We initially found a Namaqua Chameleon asleep on a clump of Dollarbush in the early morning fog but we decided to let him sleep, noting his location before we ventured off to find other things to photograph. The dune-scapes of Dorrob National Park are always mesmerising for landscape photography, even in difficult light. Exploring the red-purple garnet sand ripples on the golden dunes and learning about the different mineral composition of the sands of Dorrob were side highlights to the creatures we met that included Toktokkie Beetles, Fitzsimon’s Burrowing Skink, Shovel-nosed Lizard and a beautiful Peringuey’s Adder.

Johanne getting the best angle on a desert critter! (Image by Wild Images guests Chantal and Frederic)

Later in the morning when the sun rose higher we returned to the Namaqua Chameleon we had met earlier in the day. He was awake by then and, in the knowledge that photographers bring food, he got so excited by our presence that he virtually combat-rolled out of his Dollarbush to enjoy a breakfast of Mealie worms. While trying to keep the resident Tractrac Chats away from his breakfast we all enjoyed trying to get that ‘iconic’ shot of a chameleon feeding with his long tongue.

These morning safaris are always a highlight of our trips as they introduce our guests to the stunning diversity of a landscape that otherwise appears lifeless.

Tricia happy with her Toktokkie Beetle photos (Image by Inger Vandyke)

Later that day, several of the guests who had their flights cancelled in Sossusvlei opted to do a late afternoon scenic flight over the Skeleton Coast while the rest of the group enjoyed an afternoon at rest in Swakopmund. The flyers were caught in an early encroaching fog that is so typical of coastal Namibia but still they managed to see some incredible dune landscapes, watch the Walvis flamingos from the air and see first hand how coastal communities thrive on the edge of one of the world’s harshest deserts.


We left Swakopmund after breakfast to continue our journey into northern Namibia. Our first stop of the day was at the wreck of the Zeila, a trawler that became stranded on the coast of Namibia in August 2008. It is now a popular place to see a Skeleton Coast wreck first hand and it has also become home to numerous nesting cormorants. A few of us engaged with the local Damara vendors or semi-precious stones present at the site and we even came away with a few ‘treasures’ after a bit of jovial haggling and selecting.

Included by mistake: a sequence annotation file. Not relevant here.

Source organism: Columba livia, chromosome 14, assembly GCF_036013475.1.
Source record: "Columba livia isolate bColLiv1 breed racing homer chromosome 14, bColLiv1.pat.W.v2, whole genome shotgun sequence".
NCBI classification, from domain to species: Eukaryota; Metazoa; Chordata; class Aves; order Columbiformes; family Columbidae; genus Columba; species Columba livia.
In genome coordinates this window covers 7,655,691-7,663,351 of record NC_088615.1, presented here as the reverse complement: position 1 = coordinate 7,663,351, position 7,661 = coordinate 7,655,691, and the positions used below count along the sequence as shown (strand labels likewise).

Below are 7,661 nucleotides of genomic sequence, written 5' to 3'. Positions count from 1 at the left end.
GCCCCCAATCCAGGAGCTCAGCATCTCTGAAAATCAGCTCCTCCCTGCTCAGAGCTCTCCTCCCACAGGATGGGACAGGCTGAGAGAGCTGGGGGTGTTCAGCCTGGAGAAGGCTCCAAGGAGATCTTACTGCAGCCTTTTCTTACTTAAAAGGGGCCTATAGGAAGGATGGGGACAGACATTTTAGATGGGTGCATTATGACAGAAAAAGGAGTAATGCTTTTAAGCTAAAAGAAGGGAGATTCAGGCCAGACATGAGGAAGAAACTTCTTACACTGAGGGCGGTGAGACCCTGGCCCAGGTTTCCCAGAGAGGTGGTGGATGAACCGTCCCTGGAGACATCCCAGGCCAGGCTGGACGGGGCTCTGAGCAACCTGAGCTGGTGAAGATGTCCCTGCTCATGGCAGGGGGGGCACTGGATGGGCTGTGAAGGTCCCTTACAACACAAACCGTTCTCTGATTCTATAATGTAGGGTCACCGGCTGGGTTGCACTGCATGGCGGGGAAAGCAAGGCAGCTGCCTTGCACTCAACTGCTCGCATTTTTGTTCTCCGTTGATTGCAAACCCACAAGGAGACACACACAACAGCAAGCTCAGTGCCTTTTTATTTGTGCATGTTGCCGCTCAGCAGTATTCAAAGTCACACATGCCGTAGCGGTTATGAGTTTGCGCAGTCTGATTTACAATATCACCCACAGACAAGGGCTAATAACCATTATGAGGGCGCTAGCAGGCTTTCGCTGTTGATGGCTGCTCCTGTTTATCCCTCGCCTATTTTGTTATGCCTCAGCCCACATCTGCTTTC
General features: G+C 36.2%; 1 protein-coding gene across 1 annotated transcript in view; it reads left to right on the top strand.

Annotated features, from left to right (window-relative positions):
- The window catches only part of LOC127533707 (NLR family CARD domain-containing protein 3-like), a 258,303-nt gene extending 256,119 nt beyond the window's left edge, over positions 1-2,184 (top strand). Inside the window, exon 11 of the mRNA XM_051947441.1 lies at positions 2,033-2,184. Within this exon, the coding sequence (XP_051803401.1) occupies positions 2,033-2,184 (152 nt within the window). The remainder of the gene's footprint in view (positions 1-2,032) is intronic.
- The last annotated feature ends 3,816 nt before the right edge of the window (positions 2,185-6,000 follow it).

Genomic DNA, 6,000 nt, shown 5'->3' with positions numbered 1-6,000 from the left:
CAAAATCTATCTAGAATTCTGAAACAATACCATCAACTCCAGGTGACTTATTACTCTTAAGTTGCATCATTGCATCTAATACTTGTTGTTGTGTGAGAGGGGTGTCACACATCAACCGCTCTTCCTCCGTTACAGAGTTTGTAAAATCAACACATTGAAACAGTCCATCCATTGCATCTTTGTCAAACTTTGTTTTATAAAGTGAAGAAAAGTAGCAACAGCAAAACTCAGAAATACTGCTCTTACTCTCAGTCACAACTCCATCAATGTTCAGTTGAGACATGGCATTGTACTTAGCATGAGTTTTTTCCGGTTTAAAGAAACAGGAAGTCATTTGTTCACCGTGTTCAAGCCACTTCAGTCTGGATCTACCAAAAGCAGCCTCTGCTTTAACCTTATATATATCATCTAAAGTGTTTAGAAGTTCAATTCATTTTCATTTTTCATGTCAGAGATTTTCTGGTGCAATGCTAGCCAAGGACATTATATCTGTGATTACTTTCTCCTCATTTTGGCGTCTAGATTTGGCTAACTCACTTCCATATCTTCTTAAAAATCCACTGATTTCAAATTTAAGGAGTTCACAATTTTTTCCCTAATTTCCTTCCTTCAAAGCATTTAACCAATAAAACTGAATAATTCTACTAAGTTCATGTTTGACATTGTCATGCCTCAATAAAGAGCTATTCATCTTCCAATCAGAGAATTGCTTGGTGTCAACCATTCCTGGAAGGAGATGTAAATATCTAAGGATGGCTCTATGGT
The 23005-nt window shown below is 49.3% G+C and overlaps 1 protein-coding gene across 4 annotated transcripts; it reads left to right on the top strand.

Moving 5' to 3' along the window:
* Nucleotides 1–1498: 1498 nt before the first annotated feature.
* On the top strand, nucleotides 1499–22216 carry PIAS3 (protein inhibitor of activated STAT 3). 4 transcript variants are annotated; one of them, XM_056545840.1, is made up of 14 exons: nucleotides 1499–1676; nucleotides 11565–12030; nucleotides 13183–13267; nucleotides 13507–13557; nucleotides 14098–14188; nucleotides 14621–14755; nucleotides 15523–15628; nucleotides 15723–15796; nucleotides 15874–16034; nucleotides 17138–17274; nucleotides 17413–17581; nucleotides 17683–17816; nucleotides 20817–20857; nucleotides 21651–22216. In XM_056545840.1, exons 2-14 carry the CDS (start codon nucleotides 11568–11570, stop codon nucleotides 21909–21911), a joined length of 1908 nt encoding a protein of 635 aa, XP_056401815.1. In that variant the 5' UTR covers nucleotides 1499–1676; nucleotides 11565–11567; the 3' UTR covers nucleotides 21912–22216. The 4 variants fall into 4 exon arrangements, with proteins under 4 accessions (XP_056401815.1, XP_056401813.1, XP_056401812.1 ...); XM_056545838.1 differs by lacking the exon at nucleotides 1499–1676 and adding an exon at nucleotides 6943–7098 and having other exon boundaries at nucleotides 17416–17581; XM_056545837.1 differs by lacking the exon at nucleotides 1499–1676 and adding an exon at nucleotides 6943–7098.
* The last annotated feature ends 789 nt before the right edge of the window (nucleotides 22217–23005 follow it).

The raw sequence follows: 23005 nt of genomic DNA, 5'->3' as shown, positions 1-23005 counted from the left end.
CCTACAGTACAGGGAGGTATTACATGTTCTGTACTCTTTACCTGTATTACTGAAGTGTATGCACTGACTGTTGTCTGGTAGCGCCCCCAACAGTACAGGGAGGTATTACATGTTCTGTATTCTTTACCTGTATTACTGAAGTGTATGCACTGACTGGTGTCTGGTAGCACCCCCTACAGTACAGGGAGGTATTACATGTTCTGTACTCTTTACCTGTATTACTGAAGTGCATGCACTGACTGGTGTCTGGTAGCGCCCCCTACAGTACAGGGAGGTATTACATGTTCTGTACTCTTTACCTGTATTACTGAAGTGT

Driving further north we arrived at Cape Cross shortly after the gates opened to the reserve. It was the middle of the annual cull at Cape Cross which actually attracted many Black-backed Jackals to this colony of Cape Fur Seals, the largest of its kind in the world. While we wandered around photographing the seals, it was perhaps the jackals that amused us all the most as they fought for their share of seal carcasses, rolled in the sand and played with each other amongst the seals. Running around the colony were several Sand Plovers, Kelp Gulls and we even spotted a foraging Cape Wagtail amongst the seals!

Eventually the smell and sensation of the colony determined how long we stayed and we jumped in our cars to drive north along the Skeleton Coast. We stopped for lunch at the wreck of the South West Seal on the beach and we explored the remains of an old, failed oil rig that was also sitting in the desert rusting away over time.

Michel was excited to discover the old oil rig in the desert of the Skeleton Coast! (Image by Inger Vandyke)


Turning inland towards the spectacular region of Torra we visited some of the ancient petroglyphs of Damaraland and also several Welwitschia, the oldest plants on earth.

Our eventual destination for the day was the oasis-like lodge of Palmwag. We stopped shortly before the lodge to refuel and enjoy a brief visit with the resident Himba and Muhakaona girls selling jewellery on the roadside before we arrived at the lodge in perfect time for a stunning sunset and drinks by the boma before dinner.